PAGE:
Online Vs In-store
A recent Royal Mail survey of 1500 online shoppers found they made, on average, 80% of their non-grocery purchases online. Whilst clearly a biased sample, it provides, if needed, further evidence of the shift away from making purchases in store by large portions of the population.
This is not to say the role of physical retailing is dead - Pragma believes around 80% of transactions still touch a physical store. However, it highlights the need for both landlords and retailers to better understand the role of the physical store and how this can be valued going forward.
As well as a point of purchase, physical stores provide a multitude of opportunities for retailers; to generate purchase ideas, strengthen and display brand values in a way not possible online, provide a unique customer experience, provide face-to-face customer service, enable click-and-collect, returns, the list goes on. But the benefits are not just in the store itself – Made.com recently revealed a 40% uplift in online sales within a catchment when a new store is opened, whilst the 'halo effect' of increased sales when online shoppers come in store has been measured at around 9%.
Yet landlords are currently faced with a dismal picture - falling footfall and sales for physical stores, retailers citing squeezed margins as cost prices go up and a lack of understanding as to what is driving F&B performance leading to a lack of demand for physical space. To survive, landlords will not only have to diversify their offer to maintain their relevance – some centres are developing their service offer: doctors, hairdressers, libraries and nail bars - but find an agreeable measure of performance for physical stores with retailers that can be quantified and monetised.
Options for this include:
- Turnover excluding returns - with retailer systems patchy at recording initial point of purchase, landlords could well look to insist on turnover calculations to exclude returns (other stores and online), even if having to accept a smaller initial percent. Whilst many landlords claim to have this in place already, how stringently is it checked?
- Turnover only leases - whilst a secure base rent provides a guarantee of income for landlords, it can often disincentivise a retailer from focusing on an underperforming store as the store often remains profitable off a low base rent. With estimated sales increasing by 51% between 2013 to and 2017 - 10 times the general rate of growth in full price retail sales – the outlet industry shows what can be achieved if landlord and retailer truly work together for the benefit of both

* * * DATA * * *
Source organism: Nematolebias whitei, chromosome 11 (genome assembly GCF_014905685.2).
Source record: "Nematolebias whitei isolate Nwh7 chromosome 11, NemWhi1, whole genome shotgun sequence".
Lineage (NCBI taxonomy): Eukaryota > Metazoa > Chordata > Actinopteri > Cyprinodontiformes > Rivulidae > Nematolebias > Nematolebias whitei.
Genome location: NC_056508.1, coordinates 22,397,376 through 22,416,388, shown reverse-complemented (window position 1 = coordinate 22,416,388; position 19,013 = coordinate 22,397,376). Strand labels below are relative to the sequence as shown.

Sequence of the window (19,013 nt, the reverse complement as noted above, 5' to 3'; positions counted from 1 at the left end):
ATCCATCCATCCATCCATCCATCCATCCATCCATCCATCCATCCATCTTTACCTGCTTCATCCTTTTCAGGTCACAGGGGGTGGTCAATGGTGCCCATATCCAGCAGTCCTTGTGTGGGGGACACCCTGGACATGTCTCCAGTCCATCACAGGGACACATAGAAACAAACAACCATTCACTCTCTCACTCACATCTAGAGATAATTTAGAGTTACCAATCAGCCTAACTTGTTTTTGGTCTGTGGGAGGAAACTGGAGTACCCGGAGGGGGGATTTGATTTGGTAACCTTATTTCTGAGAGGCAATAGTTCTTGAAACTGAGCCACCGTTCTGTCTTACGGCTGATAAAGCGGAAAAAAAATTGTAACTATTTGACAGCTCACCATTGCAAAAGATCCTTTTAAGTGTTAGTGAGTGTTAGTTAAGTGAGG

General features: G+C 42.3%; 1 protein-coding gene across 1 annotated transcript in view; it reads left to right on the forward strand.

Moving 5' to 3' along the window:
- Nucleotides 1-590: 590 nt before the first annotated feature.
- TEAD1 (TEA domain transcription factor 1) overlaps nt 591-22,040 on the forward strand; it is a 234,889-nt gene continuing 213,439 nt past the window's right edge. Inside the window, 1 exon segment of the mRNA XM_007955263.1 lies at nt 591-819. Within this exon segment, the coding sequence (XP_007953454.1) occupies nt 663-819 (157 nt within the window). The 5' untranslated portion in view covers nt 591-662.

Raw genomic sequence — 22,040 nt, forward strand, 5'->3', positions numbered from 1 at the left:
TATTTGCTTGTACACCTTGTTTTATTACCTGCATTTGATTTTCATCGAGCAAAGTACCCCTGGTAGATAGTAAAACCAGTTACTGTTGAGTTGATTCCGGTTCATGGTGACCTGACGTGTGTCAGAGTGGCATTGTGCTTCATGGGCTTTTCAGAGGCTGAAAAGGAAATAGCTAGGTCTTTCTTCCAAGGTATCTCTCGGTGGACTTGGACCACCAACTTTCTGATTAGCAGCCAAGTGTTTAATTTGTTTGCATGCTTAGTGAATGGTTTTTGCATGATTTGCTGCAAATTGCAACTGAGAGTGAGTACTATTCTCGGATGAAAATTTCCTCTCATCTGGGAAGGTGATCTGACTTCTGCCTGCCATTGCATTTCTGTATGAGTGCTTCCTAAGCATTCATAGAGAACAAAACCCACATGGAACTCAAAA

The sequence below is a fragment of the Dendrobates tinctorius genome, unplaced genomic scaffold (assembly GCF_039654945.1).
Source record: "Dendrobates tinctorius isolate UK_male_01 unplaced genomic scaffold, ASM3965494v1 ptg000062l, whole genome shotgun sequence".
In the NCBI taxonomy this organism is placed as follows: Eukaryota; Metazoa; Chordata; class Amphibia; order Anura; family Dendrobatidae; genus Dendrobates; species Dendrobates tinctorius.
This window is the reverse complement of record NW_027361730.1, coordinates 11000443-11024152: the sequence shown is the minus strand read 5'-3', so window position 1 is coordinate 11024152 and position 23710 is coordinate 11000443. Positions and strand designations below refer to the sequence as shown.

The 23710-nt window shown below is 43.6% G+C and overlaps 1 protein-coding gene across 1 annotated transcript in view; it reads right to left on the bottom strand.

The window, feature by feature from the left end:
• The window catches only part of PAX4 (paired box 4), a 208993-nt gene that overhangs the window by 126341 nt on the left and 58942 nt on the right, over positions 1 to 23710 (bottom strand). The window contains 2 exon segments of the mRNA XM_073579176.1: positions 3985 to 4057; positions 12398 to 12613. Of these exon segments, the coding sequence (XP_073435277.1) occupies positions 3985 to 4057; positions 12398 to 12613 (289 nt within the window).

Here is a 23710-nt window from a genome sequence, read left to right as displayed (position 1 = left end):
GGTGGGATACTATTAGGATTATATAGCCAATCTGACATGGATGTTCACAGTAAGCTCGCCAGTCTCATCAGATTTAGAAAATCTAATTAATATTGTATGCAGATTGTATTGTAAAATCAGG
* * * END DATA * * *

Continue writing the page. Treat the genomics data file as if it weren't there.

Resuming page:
- Footfall as a measure - though requiring the installation of counters on all shop entrances, footfall has long been suggested as way of monetising traffic generated by the physical store, be it footfall that generates in-store sales, utilising click and collect, inspiring later online purchases or facilitating returns. However, the difference in retailer models would make a one size fits all approach unworkable – discounters need comparatively high amounts of footfall vs a jeweller that just requires one of the ‘right’ kind – never mind dealing with elements such as party size – why should retailers be ‘penalised’ if a shopper brings their children, thus upping the footfall count – and disputes on the accuracy of counting systems
- Proximity analysis - Some retailers allocate online sales to the nearest physical store, incentivising staff to treat online and in-store customers as one and the same. As with turnover leases, extending this policy to allow landlords a potential slice of online sales could see landlords and retailers working together for the benefit of both
Though the above ideas provide no 'one size fits all solution', a maintenance of the status quo serves neither landlord nor retailer particularly well. With customer remaining king, as ever, the industry needs to adapt or risk being left behind.
To discuss retailer models, online sales and maximising returns for your retail space, contact Pragma.